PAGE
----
Saudi Arabia/Yemen: Protect Civilians in Conflict with Rebels
|Publisher||Human Rights Watch|
|Publication Date||4 December 2009|
|Cite as||Human Rights Watch, Saudi Arabia/Yemen: Protect Civilians in Conflict with Rebels, 4 December 2009, available at: http://www.refworld.org/docid/4b1e0e2a1e.html [accessed 26 October 2014]|
|Disclaimer||This is not a UNHCR publication. UNHCR is not responsible for, nor does it necessarily endorse, its content. Any views expressed are solely those of the author or publisher and do not necessarily reflect those of UNHCR, the United Nations or its Member States.|
(New York) - Saudi Arabia, Yemen, and Huthi rebel forces involved in the armed conflict in northern Yemen should take all necessary measures to spare civilians from the fighting and ensure that they receive humanitarian assistance, Human Rights Watch said today.
Since early November 2009, Saudi warplanes have bombed Yemeni villages in areas controlled by Huthi rebels. Yemeni armed forces and Huthi rebels have been involved in renewed fighting since August, which has resulted in civilian casualties and displaced thousands of people.
"The escalating conflict in northern Yemen risks escalating civilian casualties," said James Ross, legal and policy director at Human Rights Watch. "All sides must avoid harming civilians and ensure that aid reaches them quickly."On November 3, a cross-border raid by Huthi rebels, who have been fighting the Yemeni government intermittently since 2004, set off Saudi aerial bombing raids on November 5 that continue to the present. The Saudi deputy defense minister, Prince Khalid bin Sultan, said on November 10 that Saudi forces were seeking to establish a 10-kilometer corridor inside Yemeni territory free of Huthi rebel positions.
Human Rights Watch expressed concern that the parties to the conflict take all feasible precautions to protect the civilian population from attack as is required by the laws of war. A recently displaced person told London's Guardian newspaper that Saudi loudspeakers warned residents to evacuate their homes but may have conducted attacks without regard to whether civilians remained in the village.
"We heard the sounds of planes and heavy shelling," the person was quoted as saying. "The Saudis were bombarding the Huthi positions and our village was hit."
On November 16, Huthi rebels posted videos on the internet showing the bodies of children who they said died in a Saudi bombing raid on a Yemeni village. This information could not be independently confirmed.
The laws of war require the parties to a conflict to take constant care during military operations to spare the civilian population and to "take all feasible precautions" to minimize the loss of civilian life and damage to civilian property. These precautions include doing everything feasible to verify that the objects of attack are military objectives, and giving "effective advance warning" of attacks when circumstances permit. Forces must avoid locating military objectives near densely populated areas and endeavor to remove civilians from the vicinity of military objectives.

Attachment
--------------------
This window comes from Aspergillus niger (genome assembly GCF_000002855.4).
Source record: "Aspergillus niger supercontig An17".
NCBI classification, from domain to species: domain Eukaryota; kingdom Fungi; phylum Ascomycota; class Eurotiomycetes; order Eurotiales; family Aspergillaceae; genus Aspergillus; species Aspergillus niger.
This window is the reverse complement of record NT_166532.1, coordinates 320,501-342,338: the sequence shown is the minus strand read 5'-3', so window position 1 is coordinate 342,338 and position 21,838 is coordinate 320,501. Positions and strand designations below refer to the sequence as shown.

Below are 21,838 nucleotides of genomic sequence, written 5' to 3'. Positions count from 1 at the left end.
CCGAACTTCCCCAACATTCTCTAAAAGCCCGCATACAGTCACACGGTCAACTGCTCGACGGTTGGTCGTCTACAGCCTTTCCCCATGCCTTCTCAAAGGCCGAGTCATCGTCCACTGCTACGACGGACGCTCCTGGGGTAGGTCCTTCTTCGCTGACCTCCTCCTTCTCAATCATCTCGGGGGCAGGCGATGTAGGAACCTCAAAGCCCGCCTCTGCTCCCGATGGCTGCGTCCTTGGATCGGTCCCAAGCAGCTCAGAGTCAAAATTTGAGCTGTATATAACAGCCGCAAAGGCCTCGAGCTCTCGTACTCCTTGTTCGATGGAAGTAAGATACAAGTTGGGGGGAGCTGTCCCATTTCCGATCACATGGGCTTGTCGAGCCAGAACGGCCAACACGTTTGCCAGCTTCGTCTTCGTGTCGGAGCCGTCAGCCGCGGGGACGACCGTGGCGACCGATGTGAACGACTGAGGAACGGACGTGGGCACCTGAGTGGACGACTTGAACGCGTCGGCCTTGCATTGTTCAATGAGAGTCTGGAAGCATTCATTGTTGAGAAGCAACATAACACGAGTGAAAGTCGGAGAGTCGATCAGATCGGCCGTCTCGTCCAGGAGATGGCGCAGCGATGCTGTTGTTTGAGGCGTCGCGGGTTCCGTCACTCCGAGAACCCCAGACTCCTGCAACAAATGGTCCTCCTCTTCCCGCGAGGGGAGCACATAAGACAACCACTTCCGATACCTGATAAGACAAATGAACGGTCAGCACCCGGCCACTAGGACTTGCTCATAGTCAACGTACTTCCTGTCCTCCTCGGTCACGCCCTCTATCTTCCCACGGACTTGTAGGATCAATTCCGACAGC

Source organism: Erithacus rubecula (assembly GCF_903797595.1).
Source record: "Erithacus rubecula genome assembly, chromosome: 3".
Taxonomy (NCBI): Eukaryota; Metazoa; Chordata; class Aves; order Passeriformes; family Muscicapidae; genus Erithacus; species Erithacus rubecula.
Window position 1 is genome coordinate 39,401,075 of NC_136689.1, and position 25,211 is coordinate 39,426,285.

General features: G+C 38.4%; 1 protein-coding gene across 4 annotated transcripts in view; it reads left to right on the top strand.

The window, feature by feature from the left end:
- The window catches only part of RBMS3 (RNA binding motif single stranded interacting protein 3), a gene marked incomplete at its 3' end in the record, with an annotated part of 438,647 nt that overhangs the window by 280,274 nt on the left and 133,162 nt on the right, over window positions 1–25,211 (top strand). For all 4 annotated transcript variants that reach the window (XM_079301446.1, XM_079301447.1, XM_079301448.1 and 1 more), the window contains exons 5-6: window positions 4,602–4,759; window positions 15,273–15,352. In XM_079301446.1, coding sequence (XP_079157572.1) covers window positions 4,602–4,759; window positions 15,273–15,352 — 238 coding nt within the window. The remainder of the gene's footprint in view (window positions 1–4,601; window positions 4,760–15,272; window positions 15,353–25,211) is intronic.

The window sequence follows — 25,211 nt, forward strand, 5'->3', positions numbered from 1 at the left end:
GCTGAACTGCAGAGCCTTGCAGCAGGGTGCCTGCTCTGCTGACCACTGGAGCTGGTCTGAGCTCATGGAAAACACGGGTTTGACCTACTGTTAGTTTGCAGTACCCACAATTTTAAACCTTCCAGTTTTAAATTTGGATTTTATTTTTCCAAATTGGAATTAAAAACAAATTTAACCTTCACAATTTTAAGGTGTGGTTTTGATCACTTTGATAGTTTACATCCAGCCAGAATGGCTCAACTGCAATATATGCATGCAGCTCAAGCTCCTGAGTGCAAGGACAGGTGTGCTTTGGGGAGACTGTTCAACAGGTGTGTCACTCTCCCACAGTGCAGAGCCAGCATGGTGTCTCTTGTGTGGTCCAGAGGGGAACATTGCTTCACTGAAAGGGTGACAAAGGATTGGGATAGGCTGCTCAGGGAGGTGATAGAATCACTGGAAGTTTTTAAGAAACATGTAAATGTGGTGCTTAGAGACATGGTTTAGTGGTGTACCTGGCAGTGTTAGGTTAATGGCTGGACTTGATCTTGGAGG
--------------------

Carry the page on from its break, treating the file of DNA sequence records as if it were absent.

In late October, Human Rights Watch visited Mazraq refugee camp and the town of Haradh, in northwestern Yemen. Fighting since August in the mountainous Malahizh and Razih districts on the Saudi-Yemeni border had already caused over 20,000 persons to flee to safer coastal areas. Thousands more had arrived in Mazraq camp within five days after Saudi Arabia entered the war on November 5, according to United Nations humanitarian agencies.
On November 14, the United Nations Children's Fund, UNICEF, reported that 600 children were being treated for acute malnutrition in Mazraq camp. The camp cannot accommodate new arrivals and has "exceeded its capacity," the UN refugee agency, UNHCR, said on November 14. UNICEF also reported that 240 Saudi villages had been evacuated when fighting between Huthi rebels and Saudi forces spilled over the border from Yemen.
Aid agencies have called on all parties to the conflict to allow them access to all civilians in need of assistance, but security problems and restrictive Yemeni government policies have prevented the aid groups from reaching the vast majority of displaced persons who have taken refuge with host families in other towns and villages rather than in camps.
Despite ongoing fighting and the desperate humanitarian situation in Yemen, Saudi Arabia continues to forcibly return (refouler) Yemenis who had fled to Saudi Arabia, in violation of its obligations under international law. On November 19, UN agencies reported that Saudi Arabia had deported more than a thousand Yemenis. The World Food Program reports that 15,000 Yemeni civilians are "trapped near the border" with Saudi Arabia.
"Saudi Arabia should not be forcibly returning Yemenis to a war zone," Ross said. "Saudi Arabia and Yemen need to be working more closely with aid agencies to assist civilians at risk on both sides of the border."